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  • W. Eugene Smith Bio Image
  • W. Eugene Smith

    United States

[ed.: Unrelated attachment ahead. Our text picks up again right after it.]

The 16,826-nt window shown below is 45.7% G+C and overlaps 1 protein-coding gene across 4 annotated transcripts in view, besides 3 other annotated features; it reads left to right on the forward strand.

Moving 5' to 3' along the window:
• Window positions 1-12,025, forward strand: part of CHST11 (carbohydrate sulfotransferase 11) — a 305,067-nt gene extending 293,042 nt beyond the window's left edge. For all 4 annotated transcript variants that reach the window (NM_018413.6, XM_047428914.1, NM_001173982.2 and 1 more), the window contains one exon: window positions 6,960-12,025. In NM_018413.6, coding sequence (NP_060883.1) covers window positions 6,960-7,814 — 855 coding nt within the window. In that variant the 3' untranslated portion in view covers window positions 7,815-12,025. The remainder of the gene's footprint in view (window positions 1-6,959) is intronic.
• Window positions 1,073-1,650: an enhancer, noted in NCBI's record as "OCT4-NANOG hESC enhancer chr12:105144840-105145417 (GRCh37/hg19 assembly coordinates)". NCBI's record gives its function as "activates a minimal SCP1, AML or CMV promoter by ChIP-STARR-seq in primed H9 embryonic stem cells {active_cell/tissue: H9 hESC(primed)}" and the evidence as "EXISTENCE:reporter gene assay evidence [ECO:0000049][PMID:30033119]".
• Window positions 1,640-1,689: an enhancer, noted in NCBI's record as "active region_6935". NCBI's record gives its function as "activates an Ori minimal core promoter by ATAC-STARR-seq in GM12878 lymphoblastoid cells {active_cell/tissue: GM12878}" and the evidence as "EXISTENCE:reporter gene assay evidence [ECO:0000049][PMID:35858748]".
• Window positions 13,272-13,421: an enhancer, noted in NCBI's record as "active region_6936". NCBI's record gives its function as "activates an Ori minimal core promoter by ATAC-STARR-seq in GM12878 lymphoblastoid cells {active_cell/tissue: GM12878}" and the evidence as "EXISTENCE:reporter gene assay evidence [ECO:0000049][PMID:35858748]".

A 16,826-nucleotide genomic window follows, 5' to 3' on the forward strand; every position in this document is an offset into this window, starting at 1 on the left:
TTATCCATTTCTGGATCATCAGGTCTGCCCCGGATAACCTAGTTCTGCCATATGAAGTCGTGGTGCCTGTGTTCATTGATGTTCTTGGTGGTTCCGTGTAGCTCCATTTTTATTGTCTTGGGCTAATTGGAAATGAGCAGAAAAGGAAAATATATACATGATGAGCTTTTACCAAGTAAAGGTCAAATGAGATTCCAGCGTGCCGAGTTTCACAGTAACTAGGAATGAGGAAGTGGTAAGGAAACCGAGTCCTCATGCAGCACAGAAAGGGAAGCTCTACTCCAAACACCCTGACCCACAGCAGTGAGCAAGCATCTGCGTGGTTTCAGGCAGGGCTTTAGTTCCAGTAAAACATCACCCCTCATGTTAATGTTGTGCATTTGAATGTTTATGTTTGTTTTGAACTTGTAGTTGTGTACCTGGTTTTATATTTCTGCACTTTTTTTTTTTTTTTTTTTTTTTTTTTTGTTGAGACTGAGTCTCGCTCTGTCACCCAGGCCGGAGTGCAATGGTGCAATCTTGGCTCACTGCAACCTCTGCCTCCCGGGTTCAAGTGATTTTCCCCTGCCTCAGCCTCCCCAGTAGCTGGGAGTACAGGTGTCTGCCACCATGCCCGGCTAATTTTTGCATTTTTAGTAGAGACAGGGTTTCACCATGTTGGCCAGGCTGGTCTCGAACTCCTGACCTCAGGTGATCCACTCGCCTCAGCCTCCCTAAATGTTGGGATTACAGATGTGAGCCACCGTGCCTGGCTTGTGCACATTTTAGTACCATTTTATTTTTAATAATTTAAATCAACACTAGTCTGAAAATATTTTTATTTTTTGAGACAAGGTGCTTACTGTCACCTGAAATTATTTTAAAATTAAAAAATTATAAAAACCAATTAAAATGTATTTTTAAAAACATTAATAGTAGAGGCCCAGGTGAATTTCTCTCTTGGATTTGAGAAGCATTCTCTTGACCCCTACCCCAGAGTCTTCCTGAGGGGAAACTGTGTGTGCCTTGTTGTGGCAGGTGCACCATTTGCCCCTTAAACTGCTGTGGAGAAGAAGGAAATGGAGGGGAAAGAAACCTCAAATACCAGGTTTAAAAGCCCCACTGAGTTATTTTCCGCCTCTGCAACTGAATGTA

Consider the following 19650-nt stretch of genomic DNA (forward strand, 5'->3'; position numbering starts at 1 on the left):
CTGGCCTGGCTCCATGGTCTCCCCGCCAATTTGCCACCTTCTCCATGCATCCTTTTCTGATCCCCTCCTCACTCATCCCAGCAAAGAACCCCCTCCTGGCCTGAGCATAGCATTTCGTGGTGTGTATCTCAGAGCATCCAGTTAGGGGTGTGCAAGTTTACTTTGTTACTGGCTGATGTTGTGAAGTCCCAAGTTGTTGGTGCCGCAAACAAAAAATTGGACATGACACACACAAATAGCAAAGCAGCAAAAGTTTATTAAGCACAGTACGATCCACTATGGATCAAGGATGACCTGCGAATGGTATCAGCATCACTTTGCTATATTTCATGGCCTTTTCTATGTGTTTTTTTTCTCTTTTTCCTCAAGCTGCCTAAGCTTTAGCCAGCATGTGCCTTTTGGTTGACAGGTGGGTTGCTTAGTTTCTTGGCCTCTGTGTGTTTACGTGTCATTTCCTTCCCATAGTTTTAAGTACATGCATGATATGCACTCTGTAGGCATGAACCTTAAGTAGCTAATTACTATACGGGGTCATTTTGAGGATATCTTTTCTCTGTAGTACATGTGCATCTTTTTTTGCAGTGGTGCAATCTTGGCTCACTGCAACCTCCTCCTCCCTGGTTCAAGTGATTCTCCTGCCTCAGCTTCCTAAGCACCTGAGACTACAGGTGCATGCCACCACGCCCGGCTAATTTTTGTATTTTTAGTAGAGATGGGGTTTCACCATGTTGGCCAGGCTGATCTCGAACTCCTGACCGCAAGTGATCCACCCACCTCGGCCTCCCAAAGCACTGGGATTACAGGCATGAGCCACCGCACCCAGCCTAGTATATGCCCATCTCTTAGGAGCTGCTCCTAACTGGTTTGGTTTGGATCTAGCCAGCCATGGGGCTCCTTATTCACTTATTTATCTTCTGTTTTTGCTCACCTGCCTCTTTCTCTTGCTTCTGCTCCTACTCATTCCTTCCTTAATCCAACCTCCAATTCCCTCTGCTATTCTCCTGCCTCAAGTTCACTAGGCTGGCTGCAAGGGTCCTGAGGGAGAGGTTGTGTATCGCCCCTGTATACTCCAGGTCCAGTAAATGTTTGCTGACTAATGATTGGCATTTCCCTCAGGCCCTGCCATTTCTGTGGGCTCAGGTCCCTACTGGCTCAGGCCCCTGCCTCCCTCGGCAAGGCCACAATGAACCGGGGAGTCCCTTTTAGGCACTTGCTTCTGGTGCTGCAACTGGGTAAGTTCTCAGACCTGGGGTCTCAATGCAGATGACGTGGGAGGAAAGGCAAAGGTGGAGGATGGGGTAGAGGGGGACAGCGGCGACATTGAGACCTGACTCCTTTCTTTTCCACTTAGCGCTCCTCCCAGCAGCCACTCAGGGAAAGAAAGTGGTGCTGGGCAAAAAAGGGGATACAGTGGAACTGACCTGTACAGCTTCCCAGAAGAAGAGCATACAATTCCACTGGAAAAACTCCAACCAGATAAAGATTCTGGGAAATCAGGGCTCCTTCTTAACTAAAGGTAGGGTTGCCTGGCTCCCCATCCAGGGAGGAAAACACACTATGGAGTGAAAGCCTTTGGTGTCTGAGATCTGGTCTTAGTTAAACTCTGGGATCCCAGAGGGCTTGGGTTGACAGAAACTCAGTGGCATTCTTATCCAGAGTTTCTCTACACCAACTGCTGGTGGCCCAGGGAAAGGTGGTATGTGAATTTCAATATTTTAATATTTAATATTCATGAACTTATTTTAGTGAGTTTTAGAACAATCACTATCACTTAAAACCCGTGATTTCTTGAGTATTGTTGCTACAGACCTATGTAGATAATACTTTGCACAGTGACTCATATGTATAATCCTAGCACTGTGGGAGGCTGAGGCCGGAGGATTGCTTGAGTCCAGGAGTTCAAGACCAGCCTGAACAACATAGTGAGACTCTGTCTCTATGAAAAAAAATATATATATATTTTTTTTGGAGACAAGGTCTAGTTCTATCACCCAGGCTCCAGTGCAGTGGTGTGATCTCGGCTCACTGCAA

Art Brokerage: W. Eugene Smith American Artist: b. 1918-1978. William Eugene Smith (December 30, 1918 – October 15, 1978), was an American photojournalist, renowned for the dedication he devoted to his projects and his uncompromising professional and ethical standards. He began his career by taking pictures for two local newspapers, The Wichita Eagle (morning circulation) and the Beacon (evening circulation). Smith eventually moved to New York City and began working for Newsweek. He became known there for his incessant perfectionism and thorny personality. Smith was fired from Newsweek for refusing to use medium format cameras, and joined Life Magazine in 1939 using a 35mm camera.As a correspondent for Ziff-Davis Publishing, and then again Life Magazine, Smith was often on the front lines in the Pacific theater of World War II. He was with the American forces during their island-hopping offensive against Japan, photographing U.S. Marines and Japanese prisoners of war at Saipan, Guam, Iwo Jima, and Okinawa. In 1945, while he was photographing battle conditions on Okinawa, Smith was hit by mortar fire. After recovering, he continued at Life, until 1954. Smith continued to work at perfecting the technique of the photo-essay. In 1950, he was sent to the United Kingdom to cover the General Election, in which the Labour Party, under Clement Attlee, was narrowly victorious. Life Magazine had taken an editorial stance against the Labour government. In the end, a limited number of Smith's photographs of working-class Britains were published, including three shots of the South Wales valleys. Upon leaving the magazine, Smith joined the Magnum photo agency in 1955. There he started his project to document the city of Pittsburgh. The project was supposed to take him three weeks, but spanned three years and encompassed tens of thousands of photographic negatives. It was too large to ever be shown, although a series of book-length photo essays were eventually produced. From 1957 to 1965 Smith took photographs and made recordings of jazz musicians playing at a Manhattan loft shared by David X. Young, Dick Cary, and Hall Overton. The Jazz Loft Project, devoted to preserving and cataloging the works of Smith, is directed by Sam Stephenson at the Center for Documentary Studies in cooperation with Center for Creative Photography (CCP) and the Smith estate. Listings wanted.

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